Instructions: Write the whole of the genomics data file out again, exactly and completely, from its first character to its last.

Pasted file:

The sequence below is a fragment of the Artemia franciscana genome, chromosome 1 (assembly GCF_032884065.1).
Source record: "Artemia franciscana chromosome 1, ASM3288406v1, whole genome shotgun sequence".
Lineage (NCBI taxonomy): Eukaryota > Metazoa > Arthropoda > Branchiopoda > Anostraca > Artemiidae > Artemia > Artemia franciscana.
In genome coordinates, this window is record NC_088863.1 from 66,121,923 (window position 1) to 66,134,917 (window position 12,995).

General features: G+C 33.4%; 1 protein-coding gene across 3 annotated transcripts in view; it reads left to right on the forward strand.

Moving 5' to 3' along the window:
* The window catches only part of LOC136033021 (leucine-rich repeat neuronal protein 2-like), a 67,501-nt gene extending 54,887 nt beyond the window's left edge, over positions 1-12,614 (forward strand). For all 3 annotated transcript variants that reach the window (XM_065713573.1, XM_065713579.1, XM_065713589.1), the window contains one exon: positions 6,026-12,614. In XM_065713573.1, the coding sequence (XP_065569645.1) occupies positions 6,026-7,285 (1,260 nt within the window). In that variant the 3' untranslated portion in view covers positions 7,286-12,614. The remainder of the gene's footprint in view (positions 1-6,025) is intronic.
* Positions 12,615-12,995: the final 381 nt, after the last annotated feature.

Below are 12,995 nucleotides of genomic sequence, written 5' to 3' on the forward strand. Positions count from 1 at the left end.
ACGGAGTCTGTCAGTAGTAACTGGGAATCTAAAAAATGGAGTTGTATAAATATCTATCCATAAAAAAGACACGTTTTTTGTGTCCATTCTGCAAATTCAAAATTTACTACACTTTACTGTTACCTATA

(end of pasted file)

The sequence below is a fragment of the Artemia franciscana genome, chromosome 1 (assembly GCF_032884065.1).
Source record: "Artemia franciscana chromosome 1, ASM3288406v1, whole genome shotgun sequence".
Lineage (NCBI taxonomy): Eukaryota > Metazoa > Arthropoda > Branchiopoda > Anostraca > Artemiidae > Artemia > Artemia franciscana.
In genome coordinates, this window is record NC_088863.1 from 66,121,923 (window position 1) to 66,134,917 (window position 12,995).

General features: G+C 33.4%; 1 protein-coding gene across 3 annotated transcripts in view; it reads left to right on the forward strand.

Moving 5' to 3' along the window:
* The window catches only part of LOC136033021 (leucine-rich repeat neuronal protein 2-like), a 67,501-nt gene extending 54,887 nt beyond the window's left edge, over positions 1-12,614 (forward strand). For all 3 annotated transcript variants that reach the window (XM_065713573.1, XM_065713579.1, XM_065713589.1), the window contains one exon: positions 6,026-12,614. In XM_065713573.1, the coding sequence (XP_065569645.1) occupies positions 6,026-7,285 (1,260 nt within the window). In that variant the 3' untranslated portion in view covers positions 7,286-12,614. The remainder of the gene's footprint in view (positions 1-6,025) is intronic.
* Positions 12,615-12,995: the final 381 nt, after the last annotated feature.

Below are 12,995 nucleotides of genomic sequence, written 5' to 3' on the forward strand. Positions count from 1 at the left end.
ACGGAGTCTGTCAGTAGTAACTGGGAATCTAAAAAATGGAGTTGTATAAATATCTATCCATAAAAAAGACACGTTTTTTGTGTCCATTCTGCAAATTCAAAATTTACTACACTTTACTGTTACCTATA